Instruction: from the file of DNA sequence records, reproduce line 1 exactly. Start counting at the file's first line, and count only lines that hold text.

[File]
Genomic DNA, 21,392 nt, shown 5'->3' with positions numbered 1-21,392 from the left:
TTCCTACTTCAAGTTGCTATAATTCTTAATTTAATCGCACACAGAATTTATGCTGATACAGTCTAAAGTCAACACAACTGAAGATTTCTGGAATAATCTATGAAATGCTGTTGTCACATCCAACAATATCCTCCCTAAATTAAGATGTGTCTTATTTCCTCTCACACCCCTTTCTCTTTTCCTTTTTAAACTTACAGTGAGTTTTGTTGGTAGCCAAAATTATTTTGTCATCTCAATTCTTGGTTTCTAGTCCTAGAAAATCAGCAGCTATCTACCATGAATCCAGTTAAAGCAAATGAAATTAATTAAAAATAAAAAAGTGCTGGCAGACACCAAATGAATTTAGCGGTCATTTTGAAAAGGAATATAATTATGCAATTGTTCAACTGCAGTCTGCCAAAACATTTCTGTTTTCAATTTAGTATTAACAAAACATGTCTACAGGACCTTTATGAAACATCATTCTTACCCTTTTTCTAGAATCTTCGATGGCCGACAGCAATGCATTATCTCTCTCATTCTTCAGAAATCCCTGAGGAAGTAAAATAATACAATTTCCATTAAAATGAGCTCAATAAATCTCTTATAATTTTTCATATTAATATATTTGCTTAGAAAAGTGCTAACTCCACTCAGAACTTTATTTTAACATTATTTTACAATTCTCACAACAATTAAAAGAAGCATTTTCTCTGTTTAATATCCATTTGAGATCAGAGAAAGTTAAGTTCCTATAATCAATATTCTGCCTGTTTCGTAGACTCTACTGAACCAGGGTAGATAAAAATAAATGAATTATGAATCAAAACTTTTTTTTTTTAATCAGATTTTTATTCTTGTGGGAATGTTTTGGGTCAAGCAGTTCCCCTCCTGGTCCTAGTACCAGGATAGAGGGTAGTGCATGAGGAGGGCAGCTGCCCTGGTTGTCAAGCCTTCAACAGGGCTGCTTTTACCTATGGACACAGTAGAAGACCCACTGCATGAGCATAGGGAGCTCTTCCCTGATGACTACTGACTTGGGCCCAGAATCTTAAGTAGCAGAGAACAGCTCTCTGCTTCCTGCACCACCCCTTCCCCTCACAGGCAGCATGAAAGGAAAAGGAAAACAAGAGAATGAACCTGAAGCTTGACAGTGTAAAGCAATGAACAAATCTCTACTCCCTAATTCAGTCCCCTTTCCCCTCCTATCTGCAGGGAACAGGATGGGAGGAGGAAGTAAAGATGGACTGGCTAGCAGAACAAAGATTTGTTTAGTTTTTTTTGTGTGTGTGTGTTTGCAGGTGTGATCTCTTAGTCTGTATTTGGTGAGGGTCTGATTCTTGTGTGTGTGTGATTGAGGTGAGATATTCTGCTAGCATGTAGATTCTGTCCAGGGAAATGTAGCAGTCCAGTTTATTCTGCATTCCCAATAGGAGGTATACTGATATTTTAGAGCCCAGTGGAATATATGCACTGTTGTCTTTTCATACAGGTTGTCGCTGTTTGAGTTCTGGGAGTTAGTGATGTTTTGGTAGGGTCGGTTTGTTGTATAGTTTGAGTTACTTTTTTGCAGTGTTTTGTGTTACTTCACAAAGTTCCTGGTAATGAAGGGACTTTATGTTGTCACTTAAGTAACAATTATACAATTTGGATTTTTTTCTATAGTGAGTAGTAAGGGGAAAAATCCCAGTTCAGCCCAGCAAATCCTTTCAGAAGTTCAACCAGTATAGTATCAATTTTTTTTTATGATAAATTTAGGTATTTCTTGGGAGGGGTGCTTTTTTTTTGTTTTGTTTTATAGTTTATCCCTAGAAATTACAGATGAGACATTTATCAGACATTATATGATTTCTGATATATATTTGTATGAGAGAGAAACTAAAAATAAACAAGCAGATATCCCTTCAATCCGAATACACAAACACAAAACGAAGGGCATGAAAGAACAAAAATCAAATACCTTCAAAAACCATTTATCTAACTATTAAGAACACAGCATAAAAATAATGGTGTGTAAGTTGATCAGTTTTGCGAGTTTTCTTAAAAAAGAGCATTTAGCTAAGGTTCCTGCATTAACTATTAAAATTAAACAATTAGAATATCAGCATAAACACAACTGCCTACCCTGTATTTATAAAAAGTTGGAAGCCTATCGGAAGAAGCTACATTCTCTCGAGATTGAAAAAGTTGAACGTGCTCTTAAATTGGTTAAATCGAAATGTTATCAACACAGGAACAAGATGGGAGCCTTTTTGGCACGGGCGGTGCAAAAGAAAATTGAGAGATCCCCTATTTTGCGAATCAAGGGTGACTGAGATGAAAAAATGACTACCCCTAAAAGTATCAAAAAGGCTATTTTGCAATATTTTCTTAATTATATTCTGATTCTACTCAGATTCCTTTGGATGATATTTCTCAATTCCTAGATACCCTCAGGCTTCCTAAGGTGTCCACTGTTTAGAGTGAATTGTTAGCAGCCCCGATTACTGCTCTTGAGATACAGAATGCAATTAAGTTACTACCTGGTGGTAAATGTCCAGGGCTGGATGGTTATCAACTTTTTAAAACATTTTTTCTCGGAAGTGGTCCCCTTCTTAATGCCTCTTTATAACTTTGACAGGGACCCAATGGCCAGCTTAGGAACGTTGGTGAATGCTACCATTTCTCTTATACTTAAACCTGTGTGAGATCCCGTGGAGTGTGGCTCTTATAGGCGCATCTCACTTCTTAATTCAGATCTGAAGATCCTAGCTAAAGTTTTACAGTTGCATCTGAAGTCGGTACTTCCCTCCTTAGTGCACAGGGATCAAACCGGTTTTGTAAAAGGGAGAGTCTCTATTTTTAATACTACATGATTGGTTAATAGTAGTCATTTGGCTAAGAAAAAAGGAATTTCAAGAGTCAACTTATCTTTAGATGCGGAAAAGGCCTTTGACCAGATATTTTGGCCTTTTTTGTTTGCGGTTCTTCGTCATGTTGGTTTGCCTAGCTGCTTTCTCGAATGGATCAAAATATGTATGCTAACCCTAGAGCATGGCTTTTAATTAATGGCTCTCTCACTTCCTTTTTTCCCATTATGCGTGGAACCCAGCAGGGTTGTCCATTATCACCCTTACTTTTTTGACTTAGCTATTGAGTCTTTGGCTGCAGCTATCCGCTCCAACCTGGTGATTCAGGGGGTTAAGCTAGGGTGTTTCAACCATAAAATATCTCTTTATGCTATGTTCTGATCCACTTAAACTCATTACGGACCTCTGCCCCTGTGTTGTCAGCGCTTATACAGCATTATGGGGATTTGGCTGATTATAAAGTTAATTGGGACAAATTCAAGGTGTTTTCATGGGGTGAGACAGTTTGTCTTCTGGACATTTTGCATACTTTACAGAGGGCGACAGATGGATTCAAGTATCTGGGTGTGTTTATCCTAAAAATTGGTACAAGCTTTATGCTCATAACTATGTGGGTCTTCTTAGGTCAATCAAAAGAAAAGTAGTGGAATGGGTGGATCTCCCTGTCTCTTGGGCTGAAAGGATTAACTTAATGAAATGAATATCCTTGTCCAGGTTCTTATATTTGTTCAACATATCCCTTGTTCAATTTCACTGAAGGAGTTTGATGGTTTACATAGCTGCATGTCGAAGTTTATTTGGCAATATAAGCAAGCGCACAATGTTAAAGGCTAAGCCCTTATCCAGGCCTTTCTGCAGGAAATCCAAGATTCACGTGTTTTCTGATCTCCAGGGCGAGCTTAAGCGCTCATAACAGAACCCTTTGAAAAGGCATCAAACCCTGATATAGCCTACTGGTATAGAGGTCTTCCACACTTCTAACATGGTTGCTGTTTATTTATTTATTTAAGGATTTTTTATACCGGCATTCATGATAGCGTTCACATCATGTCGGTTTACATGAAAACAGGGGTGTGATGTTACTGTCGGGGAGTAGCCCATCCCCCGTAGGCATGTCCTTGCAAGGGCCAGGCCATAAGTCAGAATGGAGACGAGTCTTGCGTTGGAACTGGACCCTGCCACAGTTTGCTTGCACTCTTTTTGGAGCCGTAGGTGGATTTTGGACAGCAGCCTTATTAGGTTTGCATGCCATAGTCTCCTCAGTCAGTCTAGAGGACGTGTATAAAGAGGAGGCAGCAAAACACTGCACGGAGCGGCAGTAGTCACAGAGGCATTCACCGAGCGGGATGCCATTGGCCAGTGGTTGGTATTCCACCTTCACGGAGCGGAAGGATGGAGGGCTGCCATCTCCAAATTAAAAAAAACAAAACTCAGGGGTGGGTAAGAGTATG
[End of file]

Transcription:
Genomic DNA, 21,392 nt, shown 5'->3' with positions numbered 1-21,392 from the left: